(To be sure, Heti’s challenge is akin to the challenge posed by Judaism to Greek philosophy and culture.   Aristotle, in his Metaphysics, argues that philosophy starts with wonder (which Aristotle associates with unhappiness; wonder is attended by the feeling of “ignorance”) but ends with knowledge (happiness). Aristotle believes that our desire for knowledge will overcome this ignorance once we know the causes of things. In other words, knowledge makes us happy; ignorance makes us unhappy.   In contrast, Judaism puts a greater emphasis on the limits of knowledge. And instead of focusing solely on happiness and knowledge as the answer, it often focuses on time, suffering, and injustice. Centuries after Aristotle, GWF Hegel went so far as to call the Jews an “unhappy people.”   For Hegel, This unhappiness had to do with the fact that Jews live with uncertainty and many unanswered questions. The English critic Matthew Arnold argued that civilization is based on the tension between Jews and Greeks. I would go further and say this tension is between happiness (rational self-certainty) and unhappiness (existential un-certainty). While the Greek part of our society wants to deny this tension, the Jewish part brings it to our attention. And this is (un)timely because it challenges the notion of progress and truth, which, in the West, are both premised on Greek ideals. In modern society we are supposed to be living better than we did in the past and we are supposed to be smarter – and all of this should make us happy – but are we?)

Heti’s jokes are Jewish in this sense. The punch lines of his jokes may start on a happy, Greek note, but they all have a kind of unhappy, Jewish ending. And this is a good thing because they trick us into experiencing the profound contradictions that underlie our experiences of sex, family, culture, and religion (the buttresses of Western, North American Society). The trick is to have us think differently. His humor hits at our desire for happiness and self-certainty. And, to be sure, Heti’s act has taught me that comedy can do a more affective job than post-Enlightenment philosophy to critique our beliefs and self-understandings.

I have seen Heti doing stand-up comedy and have also had a few private conversations with him about comedy, philosophy, culture, and religion. I have also interviewed Heti and have been intrigued with his brand of comedy. I had an intuition that he was doing something (un)timely in his comedy act. But it wasn’t until recently, when I saw his recent comedy film, It was ok, an album of comedy by David Heti, that I was convinced that he had something incredibly urgent and important to offer our troubled times by way of comedy.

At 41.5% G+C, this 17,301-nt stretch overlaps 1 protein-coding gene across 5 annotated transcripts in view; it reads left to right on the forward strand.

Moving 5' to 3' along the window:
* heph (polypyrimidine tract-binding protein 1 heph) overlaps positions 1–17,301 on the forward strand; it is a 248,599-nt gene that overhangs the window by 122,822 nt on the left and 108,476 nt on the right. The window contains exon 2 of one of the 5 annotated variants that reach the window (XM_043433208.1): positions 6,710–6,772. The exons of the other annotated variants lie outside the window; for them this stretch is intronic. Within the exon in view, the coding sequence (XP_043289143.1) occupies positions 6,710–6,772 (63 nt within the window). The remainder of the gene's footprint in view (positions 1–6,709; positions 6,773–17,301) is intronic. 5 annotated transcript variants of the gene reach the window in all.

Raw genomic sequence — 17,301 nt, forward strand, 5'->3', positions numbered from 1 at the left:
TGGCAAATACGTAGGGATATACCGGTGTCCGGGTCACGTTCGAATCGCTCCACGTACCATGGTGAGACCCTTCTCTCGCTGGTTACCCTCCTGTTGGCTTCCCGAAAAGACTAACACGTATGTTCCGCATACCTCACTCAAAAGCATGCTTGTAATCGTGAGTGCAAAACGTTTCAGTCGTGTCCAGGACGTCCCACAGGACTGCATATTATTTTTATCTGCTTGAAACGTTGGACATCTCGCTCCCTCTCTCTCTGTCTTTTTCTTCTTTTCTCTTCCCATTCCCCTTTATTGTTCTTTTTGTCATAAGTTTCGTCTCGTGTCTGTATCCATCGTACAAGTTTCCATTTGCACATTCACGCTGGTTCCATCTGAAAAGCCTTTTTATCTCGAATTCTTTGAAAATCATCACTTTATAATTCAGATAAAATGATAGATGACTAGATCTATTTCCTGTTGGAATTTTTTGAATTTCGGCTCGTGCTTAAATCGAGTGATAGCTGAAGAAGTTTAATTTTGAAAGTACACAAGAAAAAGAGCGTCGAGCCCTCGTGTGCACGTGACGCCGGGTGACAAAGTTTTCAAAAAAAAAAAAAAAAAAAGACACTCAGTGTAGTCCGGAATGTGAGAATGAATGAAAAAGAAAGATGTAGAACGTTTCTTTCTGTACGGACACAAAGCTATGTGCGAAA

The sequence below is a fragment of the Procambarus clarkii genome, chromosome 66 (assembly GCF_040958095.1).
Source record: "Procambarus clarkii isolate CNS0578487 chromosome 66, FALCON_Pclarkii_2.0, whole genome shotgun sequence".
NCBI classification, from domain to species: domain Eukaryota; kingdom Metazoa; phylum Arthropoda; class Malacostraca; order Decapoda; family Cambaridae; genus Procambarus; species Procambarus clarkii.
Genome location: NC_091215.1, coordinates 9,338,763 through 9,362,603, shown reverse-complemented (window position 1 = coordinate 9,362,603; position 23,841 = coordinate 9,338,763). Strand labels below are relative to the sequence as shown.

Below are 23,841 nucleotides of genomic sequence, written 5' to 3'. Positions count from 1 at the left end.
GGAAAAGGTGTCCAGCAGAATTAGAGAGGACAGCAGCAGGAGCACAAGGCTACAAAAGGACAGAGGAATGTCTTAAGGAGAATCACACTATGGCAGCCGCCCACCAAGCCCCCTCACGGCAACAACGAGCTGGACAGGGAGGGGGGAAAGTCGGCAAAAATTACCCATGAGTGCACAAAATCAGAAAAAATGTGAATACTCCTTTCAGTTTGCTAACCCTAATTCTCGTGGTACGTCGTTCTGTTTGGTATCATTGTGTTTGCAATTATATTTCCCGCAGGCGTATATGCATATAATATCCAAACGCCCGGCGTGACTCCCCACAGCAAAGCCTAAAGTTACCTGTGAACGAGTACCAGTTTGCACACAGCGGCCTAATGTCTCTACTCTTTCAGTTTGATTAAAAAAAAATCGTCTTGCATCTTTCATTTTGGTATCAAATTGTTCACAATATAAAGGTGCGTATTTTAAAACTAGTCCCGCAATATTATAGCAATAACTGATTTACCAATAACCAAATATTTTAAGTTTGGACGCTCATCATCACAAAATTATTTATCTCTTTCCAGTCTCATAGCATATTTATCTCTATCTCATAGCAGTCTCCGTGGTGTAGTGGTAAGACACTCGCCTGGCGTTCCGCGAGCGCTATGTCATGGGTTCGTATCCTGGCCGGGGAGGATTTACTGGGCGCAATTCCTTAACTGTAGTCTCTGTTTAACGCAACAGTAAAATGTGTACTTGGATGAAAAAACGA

I’d like to share a few clips and touch on a few of his jokes to illustrate how (un)timely his jokes are.   I would go so far as to suggest that the movement from unhappiness to happiness we find in them suggests a kind of practice that is instructive on how, today, we can – and should – have a comical awareness of the tension between happiness and unhappiness. It informs, to speak, our comical (rather than our tragic) sense of existence. To be sure, the tragic awareness of existence is just as Greek as the emphasis on happiness. But his humor offers us a tension between the two that is, by all means, necessary. Without it, we will to serious (and tragic) or too deluded (and happy).  (I’d also like to note, before I begin, that Heti’s timing and gesture are the important elements that animate these jokes.  This can be seen in the clips I have included.)

Heti begins his performance with a philosophical joke that plays on the first words of a comic performance:

I know that it’s  convention to be, like, “oh, it’s good to be here.” But the fact of the matter is that I “am” here, you “are” here.  Why ask ourselves how we feel about it?  Let’s just move on.

The underpinning of this joke is clearly existential. Why should we describe our existence as “good” or “bad”? Existence just is….the way it is. Like the title of Heti’s film, we can imagine him responding to the question “How was your performance?” with the existentially neutral: “It was Ok.” Its not great and its not bad. It, like existence, is…not tragic…or wonderful….it’s “ok.”

Following this joke, Heti continues on his philosophical vein by telling his audience to hold back their laughter until the end of the performance. This request is followed by philosophical reasoning. Although each joke “exists unto itself its own particularity,” and can be laughed at, ultimately there is “another, deeper level” which comes at the end where one can laugh at the performance “as a whole.” The joke is not simply on the audience; it’s also on philosophy.   The idea of withholding laugher in the name of a greater laugh – at the end – sounds like a good joke to level at a philosopher like Hegel or Karl Marx who see the “end of history” as the most meaningful moment of all.

But the punch line isn’t here. It’s in the existential insight: “I’m sorry.  I know you come to a comedy show expecting to laugh, and enjoy yourselves…but life isn’t fair.”